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accepting the nomination to the Presidency. It was a very short and straightforward document. He accepted the platform of principles laid down by the convention and concluded in the following words:
“Imploring the assistance of Divine Providence, and with due regard to the views and feelings of all who were represented in the convention, to the rights of all the States and Territories and people of the nation, to the inviolability of the Constitution, and the perpetual union, harmony, and prosperity of all, I am most happy to cooperate for the practical success of the principles declared by the convention."
The Presidential canvass of that year was unique in the history of the American Republic. The enthusiasm of the people of the free States broke over all bounds. To use a common Western expression, it swept the country like a prairie fire. The friends of freedom organized semi-military companies, the like of which have appeared in political campaigns since that day. These were called “Wide-awakes,” and, uniformed and carrying torches at night, or bannerets in the daytime, they turned out in vast numbers whenever there was a demonstration by the Republicans; and this was very often. Campaign songs were composed, set to music, and sung all over the North, the rousing choruses being taken up and made as familiar to everybody as household words. The log cabin of the Harrison campaign was brought out to do duty again as a token of the humble origin of the candidate. Rails and railsplitting were popular symbols, and innumerable de
vices were invented to rouse to a still higher pitch the fervor of the Republicans, and to sweep into the onrushing wave the halting and the vacillating.
It must not be understood that there was no opposition to Lincoln. On the contrary, as the election returns showed, there was a very strong opposition; and the leaders of this party manifested their hatred of the Republicans and their candidate by the most violent and abusive language. The terms “Black Republicans,” “Negro Lovers,” and the like were among the least offensive of the epithets showered upon the members and candidates of the new, aggressive party. Douglas, to the surprise of many of his best friends and followers, took the stump in his own behalf. It had never been the usage for a Presidential candidate to speak in advocacy of his own election, although men had often done this, especially in the West, when they were candidates for less important offices. Many felt that this was a doubtful experiment for Douglas to make; and many said that it showed how desperate was his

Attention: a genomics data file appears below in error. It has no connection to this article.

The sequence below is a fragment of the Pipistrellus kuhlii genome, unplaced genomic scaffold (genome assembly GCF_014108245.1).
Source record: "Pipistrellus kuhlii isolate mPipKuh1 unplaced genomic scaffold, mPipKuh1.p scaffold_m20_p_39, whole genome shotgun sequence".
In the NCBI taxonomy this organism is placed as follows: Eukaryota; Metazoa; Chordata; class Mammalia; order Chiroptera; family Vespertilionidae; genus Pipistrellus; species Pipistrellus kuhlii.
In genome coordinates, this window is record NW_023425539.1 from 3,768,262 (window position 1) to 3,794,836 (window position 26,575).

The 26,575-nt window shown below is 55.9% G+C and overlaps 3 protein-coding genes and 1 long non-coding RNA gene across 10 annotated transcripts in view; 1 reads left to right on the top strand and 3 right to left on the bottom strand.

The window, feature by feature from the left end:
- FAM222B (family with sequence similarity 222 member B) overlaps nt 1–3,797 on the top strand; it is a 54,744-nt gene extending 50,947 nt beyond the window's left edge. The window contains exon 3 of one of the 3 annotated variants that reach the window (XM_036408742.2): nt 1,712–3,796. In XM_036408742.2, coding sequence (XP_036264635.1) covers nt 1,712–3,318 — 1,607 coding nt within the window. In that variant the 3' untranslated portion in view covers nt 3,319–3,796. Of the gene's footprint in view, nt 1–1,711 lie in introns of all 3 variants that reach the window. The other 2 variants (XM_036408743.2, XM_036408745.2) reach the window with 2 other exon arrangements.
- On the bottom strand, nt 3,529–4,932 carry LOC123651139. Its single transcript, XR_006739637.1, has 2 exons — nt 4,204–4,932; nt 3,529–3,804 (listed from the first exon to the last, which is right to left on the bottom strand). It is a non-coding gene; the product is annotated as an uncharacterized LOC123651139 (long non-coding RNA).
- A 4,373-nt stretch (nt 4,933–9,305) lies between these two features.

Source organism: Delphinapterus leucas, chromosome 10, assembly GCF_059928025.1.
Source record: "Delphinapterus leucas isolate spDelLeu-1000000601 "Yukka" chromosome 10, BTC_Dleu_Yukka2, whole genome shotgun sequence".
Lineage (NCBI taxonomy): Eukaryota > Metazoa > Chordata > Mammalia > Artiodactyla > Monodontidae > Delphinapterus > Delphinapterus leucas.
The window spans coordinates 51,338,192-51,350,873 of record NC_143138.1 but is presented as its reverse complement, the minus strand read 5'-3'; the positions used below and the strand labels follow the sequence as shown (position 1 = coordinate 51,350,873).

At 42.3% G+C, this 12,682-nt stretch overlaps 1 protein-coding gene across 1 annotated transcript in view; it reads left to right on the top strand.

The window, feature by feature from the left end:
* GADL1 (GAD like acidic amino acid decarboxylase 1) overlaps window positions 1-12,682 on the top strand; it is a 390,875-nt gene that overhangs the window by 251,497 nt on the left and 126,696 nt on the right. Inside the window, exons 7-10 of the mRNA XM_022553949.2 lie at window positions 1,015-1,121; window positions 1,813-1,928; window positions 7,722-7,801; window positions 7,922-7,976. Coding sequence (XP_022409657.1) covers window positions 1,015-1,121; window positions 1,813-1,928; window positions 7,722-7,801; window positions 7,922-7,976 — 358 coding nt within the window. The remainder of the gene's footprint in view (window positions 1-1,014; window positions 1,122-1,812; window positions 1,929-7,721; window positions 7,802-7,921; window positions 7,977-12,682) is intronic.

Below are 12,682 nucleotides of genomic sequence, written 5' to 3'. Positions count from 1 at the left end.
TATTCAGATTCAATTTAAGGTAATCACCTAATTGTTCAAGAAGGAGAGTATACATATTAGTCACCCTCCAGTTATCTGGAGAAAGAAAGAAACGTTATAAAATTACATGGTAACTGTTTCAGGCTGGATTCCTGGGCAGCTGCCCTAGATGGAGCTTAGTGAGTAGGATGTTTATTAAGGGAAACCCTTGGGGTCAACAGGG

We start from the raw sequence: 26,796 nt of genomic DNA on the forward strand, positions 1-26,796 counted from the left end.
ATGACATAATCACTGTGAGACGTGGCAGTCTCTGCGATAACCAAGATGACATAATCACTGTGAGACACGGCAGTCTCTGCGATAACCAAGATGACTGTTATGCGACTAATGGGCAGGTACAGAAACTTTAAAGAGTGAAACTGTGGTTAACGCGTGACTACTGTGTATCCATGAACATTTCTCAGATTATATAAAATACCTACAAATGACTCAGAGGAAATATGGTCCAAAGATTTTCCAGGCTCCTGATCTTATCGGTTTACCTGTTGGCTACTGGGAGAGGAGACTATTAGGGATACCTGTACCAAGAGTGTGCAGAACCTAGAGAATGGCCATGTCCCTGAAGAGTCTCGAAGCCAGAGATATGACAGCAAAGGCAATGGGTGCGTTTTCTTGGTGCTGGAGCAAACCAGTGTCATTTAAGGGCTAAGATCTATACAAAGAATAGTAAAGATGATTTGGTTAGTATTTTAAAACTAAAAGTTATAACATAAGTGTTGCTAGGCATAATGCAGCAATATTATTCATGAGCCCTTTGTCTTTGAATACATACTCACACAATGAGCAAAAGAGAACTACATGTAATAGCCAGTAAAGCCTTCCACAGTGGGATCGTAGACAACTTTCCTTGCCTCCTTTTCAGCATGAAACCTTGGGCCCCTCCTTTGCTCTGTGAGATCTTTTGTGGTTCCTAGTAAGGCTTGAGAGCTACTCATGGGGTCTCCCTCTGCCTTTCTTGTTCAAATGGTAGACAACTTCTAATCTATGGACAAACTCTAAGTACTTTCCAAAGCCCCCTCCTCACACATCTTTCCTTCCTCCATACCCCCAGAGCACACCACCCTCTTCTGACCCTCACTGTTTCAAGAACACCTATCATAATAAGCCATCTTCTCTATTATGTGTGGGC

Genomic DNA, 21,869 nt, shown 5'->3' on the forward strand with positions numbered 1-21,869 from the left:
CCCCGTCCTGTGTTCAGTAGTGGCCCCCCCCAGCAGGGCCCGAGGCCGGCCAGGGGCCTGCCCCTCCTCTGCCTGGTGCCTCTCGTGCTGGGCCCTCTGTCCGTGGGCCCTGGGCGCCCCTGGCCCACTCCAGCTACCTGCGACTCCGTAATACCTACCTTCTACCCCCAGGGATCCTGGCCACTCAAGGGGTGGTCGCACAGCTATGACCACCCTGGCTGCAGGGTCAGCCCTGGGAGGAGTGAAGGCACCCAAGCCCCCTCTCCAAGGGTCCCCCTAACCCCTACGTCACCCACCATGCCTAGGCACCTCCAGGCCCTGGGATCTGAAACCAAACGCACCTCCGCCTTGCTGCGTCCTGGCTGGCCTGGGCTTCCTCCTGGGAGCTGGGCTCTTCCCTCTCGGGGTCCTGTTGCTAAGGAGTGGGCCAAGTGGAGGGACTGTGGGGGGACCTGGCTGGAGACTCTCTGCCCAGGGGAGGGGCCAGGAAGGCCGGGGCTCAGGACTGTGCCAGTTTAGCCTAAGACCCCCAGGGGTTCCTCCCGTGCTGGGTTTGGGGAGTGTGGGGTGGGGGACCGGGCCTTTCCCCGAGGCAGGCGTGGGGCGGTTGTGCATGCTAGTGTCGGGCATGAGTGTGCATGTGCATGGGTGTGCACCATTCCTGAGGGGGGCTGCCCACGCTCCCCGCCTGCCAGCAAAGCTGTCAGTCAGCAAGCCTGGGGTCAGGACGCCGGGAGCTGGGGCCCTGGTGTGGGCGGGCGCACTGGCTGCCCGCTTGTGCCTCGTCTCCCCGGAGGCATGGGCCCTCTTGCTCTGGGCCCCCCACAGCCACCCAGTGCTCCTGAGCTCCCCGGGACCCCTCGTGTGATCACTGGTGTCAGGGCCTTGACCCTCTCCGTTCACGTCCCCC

His speeches were designed to prove that he was the only safe candidate before the people, Breckinridge representing the sectionalism of slavery, and Lincoln the sectionalism of anti-slavery; but it appeared that both sections of the country had resolved to have no more experiments. This time the question of slavery extension or slavery limitation was to be settled forever.
Lincoln stayed quietly at home, although he was sometimes well-nigh overwhelmed with visitors from every part of the Union. Some of these came from
idle curiosity; some to put in a good word for themselves, in case the candidate should be chosen and have offices to fill. Others came honestly encouraging the candidate, now widely celebrated and so greatly loved as a man of the people. A handsome room in the State capitol was assigned to Lincoln, and here he received his visitors during the exciting months that intervened between the nomination in June and the election in November. But he made no speeches, and refrained, with his usual wisdom, from making any public demonstration whatever.
When the votes were in, at the end of that famous canvass, it was found that Lincoln had one hundred and eighty of the electoral votes of the States, and 1,866,452 men had voted for him. Breckinridge had seventy-two electoral votes, and he had been the express choice of 847,953 voters. Douglas had twelve electoral votes; his popular vote was 1,375,157. Bell had thirty-nine electoral votes, and a popular vote of 590,631. Lincoln had received a majority of the electoral votes, but it will be noticed that he had not a majority of all the votes of the people, the four candidates in the field having divided the popular votes unusually; but, notwithstanding this, he had the largest popular vote that had been polled, at that time, for any Presidential candidate.
Lincoln took his election with a composure not untinged with sadness. A tremendous responsibility was now certain to be placed upon him. The South had openly and repeatedly declared an intention to break up the Union, by leaving it, in case of the election of the Republican candidate.
candidate. He was op